Today, the world is observing the 11th Celebration of World Radio Day. The event was initially proclaimed in 2011 by UNESCO, and a year after, adopted by the United Nations General Assembly as an International Day, February 13 became World Radio Day (WRD).
On this important occasion which is being celebrated under the theme: ‘’Radio and Trust,’’ the African Freedom of Expression Exchange (AFEX) Network, takes the opportunity to highlight the importance of radio, as a trusted source of information in Africa, particularly in this era of disinformation.
As of May 2021, the African population was estimated at around 1.37 billion people, with Nigeria, Ethiopia, and Egypt being the most populated countries. According to a study conducted by Kantar, 62% of people surveyed in eight countries across Sub-Saharan Africa spent time listening to the radio for 2 hours 09 minutes a day.
When it comes to trusted sources of information, radio emerged as the most trusted source of information in Africa.
When the COVID-19 pandemic erupted and most countries in Africa imposed restrictions, which among others, limited the free movement of people, a chunk of the population, particularly those living in rural areas, where access to digital devices are limited, found a trusted companion in radio to access information and make informed decisions about the pandemic.
For millions of these people, the only source of credible and reliable information was radio.
”Radio goes where newer technologies cannot. It is an extremely effective way of delivering information in rural and remote areas where information can educate, and even save lives in emergencies such as the current pandemic. Listeners are tuning into radio stations to receive the latest news and recommendations on how to prevent the spread of COVID-19. As radio is more affordable than other forms of technologies, together with the growth of community radio, information and culture become more accessible to all”, read a statement of ITU, the UN Specialised agency for ICTs.
Despite, the increasing penetration of digital media platforms on the African continent, with massive use of digitally-enabled devices such as smartphones, radio is still enthroned as the widest source of information in Africa, with the largest possible outreach.
But, with the increasingly widespread phenomenon of what is termed as ‘’infodemic’’, the challenge of staying relevant and trustworthy has become extremely keen among the media including radio. The plethora of information circulating by the minute, some of them contradictory, has created a credibility challenge for the media. While the phenomenon of the proliferation of fake news appears to have shaken the foundation of trust in the industry and undermined the media’s constitutional mandate to serve as of counter-check to power and demand transparency and accountability from duty bearers.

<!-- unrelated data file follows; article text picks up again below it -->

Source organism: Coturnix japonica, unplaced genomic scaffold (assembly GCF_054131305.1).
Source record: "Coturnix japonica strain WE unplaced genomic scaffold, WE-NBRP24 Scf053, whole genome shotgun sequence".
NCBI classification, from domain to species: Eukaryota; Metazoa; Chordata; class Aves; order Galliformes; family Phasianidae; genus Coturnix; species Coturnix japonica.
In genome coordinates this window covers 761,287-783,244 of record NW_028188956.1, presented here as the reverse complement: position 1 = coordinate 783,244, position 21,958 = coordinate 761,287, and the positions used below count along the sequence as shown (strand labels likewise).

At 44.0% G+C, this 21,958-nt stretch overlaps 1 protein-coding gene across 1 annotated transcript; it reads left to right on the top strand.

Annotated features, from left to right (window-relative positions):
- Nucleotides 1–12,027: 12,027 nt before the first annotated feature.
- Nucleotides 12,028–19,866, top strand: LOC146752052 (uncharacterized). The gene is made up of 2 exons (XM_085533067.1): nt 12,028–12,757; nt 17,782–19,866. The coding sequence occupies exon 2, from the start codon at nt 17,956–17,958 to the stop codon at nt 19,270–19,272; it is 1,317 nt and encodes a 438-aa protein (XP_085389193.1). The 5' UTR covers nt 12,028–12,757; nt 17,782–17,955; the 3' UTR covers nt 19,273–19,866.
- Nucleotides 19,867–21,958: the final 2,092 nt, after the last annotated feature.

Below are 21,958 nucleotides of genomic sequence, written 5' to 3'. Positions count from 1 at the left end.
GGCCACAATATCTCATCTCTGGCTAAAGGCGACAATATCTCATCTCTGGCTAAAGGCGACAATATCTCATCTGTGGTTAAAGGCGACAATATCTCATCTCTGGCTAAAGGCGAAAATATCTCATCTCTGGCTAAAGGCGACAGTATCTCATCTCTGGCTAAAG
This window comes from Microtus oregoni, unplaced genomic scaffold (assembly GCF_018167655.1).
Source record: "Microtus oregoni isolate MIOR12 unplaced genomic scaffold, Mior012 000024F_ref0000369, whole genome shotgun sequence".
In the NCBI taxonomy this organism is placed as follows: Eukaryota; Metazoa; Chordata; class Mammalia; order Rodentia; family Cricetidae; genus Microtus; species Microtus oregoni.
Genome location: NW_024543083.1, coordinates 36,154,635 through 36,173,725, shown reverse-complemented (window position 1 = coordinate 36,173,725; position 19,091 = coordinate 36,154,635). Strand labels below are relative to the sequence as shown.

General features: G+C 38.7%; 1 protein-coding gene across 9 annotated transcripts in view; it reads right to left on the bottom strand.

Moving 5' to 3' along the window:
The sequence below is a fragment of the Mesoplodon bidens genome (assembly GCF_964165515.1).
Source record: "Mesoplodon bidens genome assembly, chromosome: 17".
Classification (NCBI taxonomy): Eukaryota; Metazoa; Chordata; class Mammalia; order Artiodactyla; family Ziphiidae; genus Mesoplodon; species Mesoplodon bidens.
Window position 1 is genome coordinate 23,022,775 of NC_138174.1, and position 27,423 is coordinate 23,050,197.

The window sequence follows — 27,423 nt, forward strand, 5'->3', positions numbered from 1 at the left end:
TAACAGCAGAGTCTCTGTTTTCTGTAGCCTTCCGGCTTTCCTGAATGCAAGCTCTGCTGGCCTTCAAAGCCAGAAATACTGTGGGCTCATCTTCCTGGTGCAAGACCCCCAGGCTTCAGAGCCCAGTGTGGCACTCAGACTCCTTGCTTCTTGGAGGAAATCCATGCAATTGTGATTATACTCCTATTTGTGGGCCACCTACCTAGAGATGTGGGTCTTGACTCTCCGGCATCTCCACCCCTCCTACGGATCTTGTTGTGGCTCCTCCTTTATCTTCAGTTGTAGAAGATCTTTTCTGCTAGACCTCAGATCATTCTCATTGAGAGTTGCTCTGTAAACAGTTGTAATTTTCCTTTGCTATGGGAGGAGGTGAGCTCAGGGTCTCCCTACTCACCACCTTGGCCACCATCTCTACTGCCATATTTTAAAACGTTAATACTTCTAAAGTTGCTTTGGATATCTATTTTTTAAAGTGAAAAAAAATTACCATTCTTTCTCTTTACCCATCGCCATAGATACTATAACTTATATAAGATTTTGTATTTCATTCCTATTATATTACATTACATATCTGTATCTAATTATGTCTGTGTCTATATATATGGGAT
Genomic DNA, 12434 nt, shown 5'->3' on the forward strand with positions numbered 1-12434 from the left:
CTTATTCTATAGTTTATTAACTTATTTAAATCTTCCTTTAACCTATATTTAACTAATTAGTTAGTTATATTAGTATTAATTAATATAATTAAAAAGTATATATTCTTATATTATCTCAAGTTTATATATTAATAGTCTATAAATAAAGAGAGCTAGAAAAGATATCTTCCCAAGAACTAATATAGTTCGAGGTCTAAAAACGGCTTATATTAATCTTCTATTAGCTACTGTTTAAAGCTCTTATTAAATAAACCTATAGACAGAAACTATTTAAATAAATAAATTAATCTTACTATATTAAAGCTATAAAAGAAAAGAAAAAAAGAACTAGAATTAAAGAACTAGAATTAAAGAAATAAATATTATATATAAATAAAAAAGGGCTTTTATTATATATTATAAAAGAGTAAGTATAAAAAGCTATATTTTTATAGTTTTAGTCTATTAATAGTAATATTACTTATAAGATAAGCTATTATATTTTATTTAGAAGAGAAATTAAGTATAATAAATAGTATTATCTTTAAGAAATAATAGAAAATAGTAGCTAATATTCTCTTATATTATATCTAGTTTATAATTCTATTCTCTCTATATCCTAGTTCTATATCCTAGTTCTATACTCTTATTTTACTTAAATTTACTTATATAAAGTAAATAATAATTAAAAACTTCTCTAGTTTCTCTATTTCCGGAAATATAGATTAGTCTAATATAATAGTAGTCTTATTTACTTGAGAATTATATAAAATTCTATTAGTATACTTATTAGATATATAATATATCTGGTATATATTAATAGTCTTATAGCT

But it is a challenge that radio has largely lived up to mainly due to its proximity with its community, the use of local language, the opportunity it offers its audience to participate in discussions through phone-ins and its ability to break literacy barriers.
Mr. Edetaen Ojo, the Executive Director of Media Rights Agenda (MRA) in Nigeria and Chair of the AFEX Steering Committee, said: “Despite advances in information and communication technologies, the radio, in its different forms, remains a trusted and most accessible medium of communication for millions of people on the African continent and beyond, giving them a voice and serving as a veritable source of information. It is therefore imperative that Governments and other stakeholders continue to preserve and strengthen the radio to play its many different roles in society through technological development, appropriate regulatory frameworks, public awareness activities and the injection of necessary resources for sustaining its operation.”
On this occasion of World Radio Day, therefore, AFEX celebrates the invaluable role radio has played to enrich lives by highlighting development challenges for redress, educating the public about their rights and responsibilities, calling duty bearers to account and enlightening and informing the public, especially during emergencies like the COVID-19.
In this regard, we call on the governments across the continent to strengthen the capacities of media workers, particularly radio stations to enable them deliver credible information to the public.
We also demand that governments desist from the alibi of trusted information by hiding behind the fight against fake news, to adopt repressive legislation and policies that stifle the media.
Lastly, governments should ensure that the issuance of FM frequencies is done in a transparent manner and in a way that enables all shades of opinions, cultures, and interests to give effect to the right of citizens to access to information.